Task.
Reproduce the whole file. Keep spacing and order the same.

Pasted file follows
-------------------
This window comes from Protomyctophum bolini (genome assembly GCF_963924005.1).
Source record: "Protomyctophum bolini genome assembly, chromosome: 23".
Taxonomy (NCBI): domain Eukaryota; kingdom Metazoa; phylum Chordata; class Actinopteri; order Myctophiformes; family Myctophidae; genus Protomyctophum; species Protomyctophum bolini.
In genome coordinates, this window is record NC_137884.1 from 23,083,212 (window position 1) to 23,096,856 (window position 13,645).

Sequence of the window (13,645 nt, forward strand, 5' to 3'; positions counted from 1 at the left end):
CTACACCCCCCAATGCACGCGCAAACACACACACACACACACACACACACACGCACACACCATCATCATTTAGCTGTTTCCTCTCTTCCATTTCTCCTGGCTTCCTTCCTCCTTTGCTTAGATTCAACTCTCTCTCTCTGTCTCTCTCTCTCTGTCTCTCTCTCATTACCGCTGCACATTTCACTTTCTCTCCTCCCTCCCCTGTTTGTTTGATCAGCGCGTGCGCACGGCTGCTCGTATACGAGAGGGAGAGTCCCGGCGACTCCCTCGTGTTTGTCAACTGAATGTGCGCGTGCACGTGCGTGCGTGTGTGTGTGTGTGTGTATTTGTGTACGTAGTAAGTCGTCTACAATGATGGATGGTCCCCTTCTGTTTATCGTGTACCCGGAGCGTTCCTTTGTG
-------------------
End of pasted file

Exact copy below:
This window comes from Protomyctophum bolini (genome assembly GCF_963924005.1).
Source record: "Protomyctophum bolini genome assembly, chromosome: 23".
Taxonomy (NCBI): domain Eukaryota; kingdom Metazoa; phylum Chordata; class Actinopteri; order Myctophiformes; family Myctophidae; genus Protomyctophum; species Protomyctophum bolini.
In genome coordinates, this window is record NC_137884.1 from 23,083,212 (window position 1) to 23,096,856 (window position 13,645).

Sequence of the window (13,645 nt, forward strand, 5' to 3'; positions counted from 1 at the left end):
CTACACCCCCCAATGCACGCGCAAACACACACACACACACACACACACACACGCACACACCATCATCATTTAGCTGTTTCCTCTCTTCCATTTCTCCTGGCTTCCTTCCTCCTTTGCTTAGATTCAACTCTCTCTCTCTGTCTCTCTCTCTCTGTCTCTCTCTCATTACCGCTGCACATTTCACTTTCTCTCCTCCCTCCCCTGTTTGTTTGATCAGCGCGTGCGCACGGCTGCTCGTATACGAGAGGGAGAGTCCCGGCGACTCCCTCGTGTTTGTCAACTGAATGTGCGCGTGCACGTGCGTGCGTGTGTGTGTGTGTGTGTATTTGTGTACGTAGTAAGTCGTCTACAATGATGGATGGTCCCCTTCTGTTTATCGTGTACCCGGAGCGTTCCTTTGTG